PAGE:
Fiction: Roadrage

By Anthony Neil Smith

Do not, I say, DO NOT tailgate me in your Dodge Dart on this narrow highway on the outskirts of town.
I tap my brakes at you. I tap them thusly.
Do you not appreciate the timeless wisdom of which I speak? Your Dart weaves, accelerates.
I, having achieved one mile past the speed limit, deserve this position in the left-hand lane. I am not the “slower traffic” of which the sign speaks. As you can see, I am passing, albeit slowly, the station wagon in the right lane.
And will soon pass the tractor-trailer traveling from Indiana, seeking to unburden its load at the next Wal Mart.
But still you weave, putting your fellow travelers in danger!
I tap my brakes at you again!
Who are you that vexes me? The sun glares on your windshield! Who is it riding my ass?
You cannot intimidate me! In spite of appearances, this Buick Encore is not one to be threatened.
Now you think you can overtake me on the right?
I accelerate! I keep you at my hind parts!
I have been driving these hallowed roads since I was but a lad. A gentle lad who borrowed the family car for rides down the strip, for nights at the parking lots, or to Jeffrey’s house so he and his current girlfriend could meet without her parents aware, dry humping in the back of the Olds Cutlass while I watched in the rearview.
I have driven these roads, the hand of the almighty upon me, as lager thickened my blood and doubled my eyesight, never once detected by those who enforce the law.
I have driven my wife to the hospital, not once, not twice, but three times, yes, to deliver our children unto us. The same children I raised on a less-than-comfortable salary in a too small home, overworked and overlooked, but loyal, ever loyal. The same children I taught to drive in a Ford Taurus and a Honda Accord – my middle daughter totaled the Taurus. Her injuries cost us a summer vacation that year. Dollywood!
The same children who now won’t let me see my grandchildren without conditions upon my visitations - abstain from beer and wine, arrive unarmed, and clean the cursing from my tongue.
Never, goddamn it! Conditional love is not love! I will be the man I am, and that’s all that I am!
These conditions, mocking my authority. I am the head of my family, as Christ is the head of the church!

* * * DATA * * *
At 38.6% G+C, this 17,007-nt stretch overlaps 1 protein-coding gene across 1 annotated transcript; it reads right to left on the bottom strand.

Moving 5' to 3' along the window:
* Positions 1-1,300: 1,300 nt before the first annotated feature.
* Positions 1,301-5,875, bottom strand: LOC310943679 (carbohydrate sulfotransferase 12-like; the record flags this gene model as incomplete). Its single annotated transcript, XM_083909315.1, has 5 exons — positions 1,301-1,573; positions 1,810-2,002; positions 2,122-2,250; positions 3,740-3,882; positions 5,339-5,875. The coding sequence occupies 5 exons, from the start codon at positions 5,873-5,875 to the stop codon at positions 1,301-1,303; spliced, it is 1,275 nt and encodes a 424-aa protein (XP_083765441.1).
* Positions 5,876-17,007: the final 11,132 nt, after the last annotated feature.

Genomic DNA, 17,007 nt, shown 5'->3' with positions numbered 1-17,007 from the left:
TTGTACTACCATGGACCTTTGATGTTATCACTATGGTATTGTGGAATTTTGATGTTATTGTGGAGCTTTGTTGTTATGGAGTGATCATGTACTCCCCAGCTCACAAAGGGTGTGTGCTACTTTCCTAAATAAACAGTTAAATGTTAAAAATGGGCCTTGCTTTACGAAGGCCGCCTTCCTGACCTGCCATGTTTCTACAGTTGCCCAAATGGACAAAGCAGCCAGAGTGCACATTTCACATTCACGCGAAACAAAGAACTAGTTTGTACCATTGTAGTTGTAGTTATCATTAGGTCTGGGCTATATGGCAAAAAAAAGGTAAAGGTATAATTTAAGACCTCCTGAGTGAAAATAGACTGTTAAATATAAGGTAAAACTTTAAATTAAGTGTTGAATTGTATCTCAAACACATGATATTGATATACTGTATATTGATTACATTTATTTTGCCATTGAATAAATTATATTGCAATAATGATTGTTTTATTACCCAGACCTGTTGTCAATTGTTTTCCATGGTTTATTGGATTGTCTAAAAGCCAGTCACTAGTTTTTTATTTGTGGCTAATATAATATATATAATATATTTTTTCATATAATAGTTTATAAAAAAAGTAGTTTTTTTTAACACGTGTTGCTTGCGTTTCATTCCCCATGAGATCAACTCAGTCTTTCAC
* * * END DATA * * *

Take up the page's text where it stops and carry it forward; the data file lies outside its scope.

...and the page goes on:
You, child, do not deserve the privilege you demand on this road.
You, stranger, should yield to my bumper.
The minivan to my right turns off! The flank is exposed!
You slingshot your Dodge Dart around me, as David to the Giant.
I see you now, an impatient teenage girl. Finger curling your hair. Glancing at your phone screen.  
You pass right on without as much as a nod or wave.
I will not stand for this! The disrespect! The vanity!
I will follow you now. I will tailgate you now. I will honk my horn. I will flash my lights!
Why? Why do you ignore me? I demand your attention! I demand recognition!
Do you not understand what I’ve been through already? Would you respect me if you did?
The revolver on my passenger seat remains unfired. The ale bottles rolling around the floorboard are empty, but were not drunk today.
I have come from my eldest daughter’s house, where my wife absconded to the night before once I had taken my rest.
My daughter, she screams. I wrestle her husband, demanding entry into their home to see my wife, whose injuries can be explained! To see my grandchildren, who should not be taught to fear their own grandfather.
I am not addled with ale
I am not with wrath!
I tell my son-in-law, This is not wrath! You haven’t seen my wrath!
But I do carry my gun. I have no choice. I must defend my life from even my own family
The forces are summoned! I must desist and away before they unlawfully detain me.
I do. I must.
But you in your Dodge Dart dare challenge me on a day such as this?
I whip around on the left. I pass, giving you an evil eye.
I expect fear on your visage.
I receive only scorn. A middle finger.
You have given me no choice.
When I’m ahead, I jerk my wheel to the right and
Hard brakes. Fiberglass on Fiberglass. Steel on steel.
Your Dodge Dart veers off the shoulder and tumbles, once, twice, three times! Upside down in the ditch, a foot of water.
You should not be screaming. You should be penitent. You enrage me!
The back end of my Buick Encore, crushed.
And you still haven’t learned your lesson.
The revolver, on the passenger seat.
I haven’t fired it in years, and only ever at targets. Big round targets, or targets shaped like torsos, or with pictures of robbers, rapists, thieves, Islamic terrorists, the President, the Secretary of State, Osama bin Laden.
But the muscle memory comes right back.
Will you respect me now, when I shove this in your face?
You crawl out of muck, cut and bruised, but not seriously harmed.
Your luck is running out.
But you raise a block of chrome towards me. It’s small, but it shines. I can imagine the pride of your daddy buying it for you, teaching you to shoot it. Telling you no man is worth your own life. No one else’s feelings are worth an assault on your body.
Your hands shake. Cold or scared? Does it matter?
“Leave me alone!” You scream. “Help me, someone!”
I can’t help but laugh. You’re showing me much more respect than I expected from you. You are telling me I am worthy of your bullet.
So I guess it all comes down to, who is the faster shot?

Anthony Neil Smith is a novelist, short story writer, and professor. He likes Mexican food, cheap red wine, and Hong Kong crime films. His dog, Edmund, is the devil.


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